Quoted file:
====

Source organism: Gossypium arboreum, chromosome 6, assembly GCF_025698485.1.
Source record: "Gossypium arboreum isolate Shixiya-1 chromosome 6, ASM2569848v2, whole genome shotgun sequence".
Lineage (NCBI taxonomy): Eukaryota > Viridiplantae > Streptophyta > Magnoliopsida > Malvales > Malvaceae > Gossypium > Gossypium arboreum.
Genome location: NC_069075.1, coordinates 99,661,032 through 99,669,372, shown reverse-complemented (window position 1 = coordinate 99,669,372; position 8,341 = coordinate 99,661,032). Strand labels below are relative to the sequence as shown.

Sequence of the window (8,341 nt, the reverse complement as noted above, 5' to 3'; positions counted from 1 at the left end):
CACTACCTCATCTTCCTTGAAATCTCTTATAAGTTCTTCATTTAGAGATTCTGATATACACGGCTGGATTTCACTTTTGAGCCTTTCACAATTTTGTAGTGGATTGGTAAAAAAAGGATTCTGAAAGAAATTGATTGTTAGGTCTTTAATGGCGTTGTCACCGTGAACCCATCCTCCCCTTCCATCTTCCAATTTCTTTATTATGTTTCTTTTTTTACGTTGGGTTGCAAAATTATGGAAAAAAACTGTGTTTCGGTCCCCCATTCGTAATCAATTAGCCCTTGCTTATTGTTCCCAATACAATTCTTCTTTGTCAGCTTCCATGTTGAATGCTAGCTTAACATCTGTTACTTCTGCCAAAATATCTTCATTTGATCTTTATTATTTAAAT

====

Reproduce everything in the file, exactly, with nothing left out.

Source organism: Gossypium arboreum, chromosome 6, assembly GCF_025698485.1.
Source record: "Gossypium arboreum isolate Shixiya-1 chromosome 6, ASM2569848v2, whole genome shotgun sequence".
Lineage (NCBI taxonomy): Eukaryota > Viridiplantae > Streptophyta > Magnoliopsida > Malvales > Malvaceae > Gossypium > Gossypium arboreum.
Genome location: NC_069075.1, coordinates 99,661,032 through 99,669,372, shown reverse-complemented (window position 1 = coordinate 99,669,372; position 8,341 = coordinate 99,661,032). Strand labels below are relative to the sequence as shown.

Sequence of the window (8,341 nt, the reverse complement as noted above, 5' to 3'; positions counted from 1 at the left end):
CACTACCTCATCTTCCTTGAAATCTCTTATAAGTTCTTCATTTAGAGATTCTGATATACACGGCTGGATTTCACTTTTGAGCCTTTCACAATTTTGTAGTGGATTGGTAAAAAAAGGATTCTGAAAGAAATTGATTGTTAGGTCTTTAATGGCGTTGTCACCGTGAACCCATCCTCCCCTTCCATCTTCCAATTTCTTTATTATGTTTCTTTTTTTACGTTGGGTTGCAAAATTATGGAAAAAAACTGTGTTTCGGTCCCCCATTCGTAATCAATTAGCCCTTGCTTATTGTTCCCAATACAATTCTTCTTTGTCAGCTTCCATGTTGAATGCTAGCTTAACATCTGTTACTTCTGCCAAAATATCTTCATTTGATCTTTATTATTTAAAT